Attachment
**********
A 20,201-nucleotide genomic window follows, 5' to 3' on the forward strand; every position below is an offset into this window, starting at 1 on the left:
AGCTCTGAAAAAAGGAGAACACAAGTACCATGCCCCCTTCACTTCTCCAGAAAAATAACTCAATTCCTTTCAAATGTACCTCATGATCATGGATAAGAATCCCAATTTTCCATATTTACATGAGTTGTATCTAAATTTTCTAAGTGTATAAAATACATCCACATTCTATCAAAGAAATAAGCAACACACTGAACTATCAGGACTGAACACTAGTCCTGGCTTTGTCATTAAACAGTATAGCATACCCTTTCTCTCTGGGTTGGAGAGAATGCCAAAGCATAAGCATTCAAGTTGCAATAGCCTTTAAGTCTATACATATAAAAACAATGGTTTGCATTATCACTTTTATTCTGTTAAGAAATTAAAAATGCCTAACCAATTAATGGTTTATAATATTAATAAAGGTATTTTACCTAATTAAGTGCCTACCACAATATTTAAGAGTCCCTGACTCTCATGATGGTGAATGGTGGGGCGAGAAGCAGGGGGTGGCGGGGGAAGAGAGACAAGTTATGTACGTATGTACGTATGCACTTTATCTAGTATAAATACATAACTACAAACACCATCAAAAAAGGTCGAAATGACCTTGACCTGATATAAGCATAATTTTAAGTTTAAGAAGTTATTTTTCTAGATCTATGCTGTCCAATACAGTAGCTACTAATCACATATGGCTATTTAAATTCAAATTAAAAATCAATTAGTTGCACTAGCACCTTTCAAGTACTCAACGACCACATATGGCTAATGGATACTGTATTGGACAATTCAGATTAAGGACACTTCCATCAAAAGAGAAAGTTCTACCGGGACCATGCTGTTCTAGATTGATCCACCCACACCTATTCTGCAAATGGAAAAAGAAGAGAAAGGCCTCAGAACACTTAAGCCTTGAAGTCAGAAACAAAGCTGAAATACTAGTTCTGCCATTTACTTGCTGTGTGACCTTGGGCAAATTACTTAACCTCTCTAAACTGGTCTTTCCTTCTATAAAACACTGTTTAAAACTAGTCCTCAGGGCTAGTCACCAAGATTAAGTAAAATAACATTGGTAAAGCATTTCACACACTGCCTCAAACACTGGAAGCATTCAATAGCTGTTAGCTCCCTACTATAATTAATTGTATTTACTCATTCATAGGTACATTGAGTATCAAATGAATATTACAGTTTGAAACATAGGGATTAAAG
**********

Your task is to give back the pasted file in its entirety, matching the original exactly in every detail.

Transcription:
A 20,201-nucleotide genomic window follows, 5' to 3' on the forward strand; every position below is an offset into this window, starting at 1 on the left:
AGCTCTGAAAAAAGGAGAACACAAGTACCATGCCCCCTTCACTTCTCCAGAAAAATAACTCAATTCCTTTCAAATGTACCTCATGATCATGGATAAGAATCCCAATTTTCCATATTTACATGAGTTGTATCTAAATTTTCTAAGTGTATAAAATACATCCACATTCTATCAAAGAAATAAGCAACACACTGAACTATCAGGACTGAACACTAGTCCTGGCTTTGTCATTAAACAGTATAGCATACCCTTTCTCTCTGGGTTGGAGAGAATGCCAAAGCATAAGCATTCAAGTTGCAATAGCCTTTAAGTCTATACATATAAAAACAATGGTTTGCATTATCACTTTTATTCTGTTAAGAAATTAAAAATGCCTAACCAATTAATGGTTTATAATATTAATAAAGGTATTTTACCTAATTAAGTGCCTACCACAATATTTAAGAGTCCCTGACTCTCATGATGGTGAATGGTGGGGCGAGAAGCAGGGGGTGGCGGGGGAAGAGAGACAAGTTATGTACGTATGTACGTATGCACTTTATCTAGTATAAATACATAACTACAAACACCATCAAAAAAGGTCGAAATGACCTTGACCTGATATAAGCATAATTTTAAGTTTAAGAAGTTATTTTTCTAGATCTATGCTGTCCAATACAGTAGCTACTAATCACATATGGCTATTTAAATTCAAATTAAAAATCAATTAGTTGCACTAGCACCTTTCAAGTACTCAACGACCACATATGGCTAATGGATACTGTATTGGACAATTCAGATTAAGGACACTTCCATCAAAAGAGAAAGTTCTACCGGGACCATGCTGTTCTAGATTGATCCACCCACACCTATTCTGCAAATGGAAAAAGAAGAGAAAGGCCTCAGAACACTTAAGCCTTGAAGTCAGAAACAAAGCTGAAATACTAGTTCTGCCATTTACTTGCTGTGTGACCTTGGGCAAATTACTTAACCTCTCTAAACTGGTCTTTCCTTCTATAAAACACTGTTTAAAACTAGTCCTCAGGGCTAGTCACCAAGATTAAGTAAAATAACATTGGTAAAGCATTTCACACACTGCCTCAAACACTGGAAGCATTCAATAGCTGTTAGCTCCCTACTATAATTAATTGTATTTACTCATTCATAGGTACATTGAGTATCAAATGAATATTACAGTTTGAAACATAGGGATTAAAG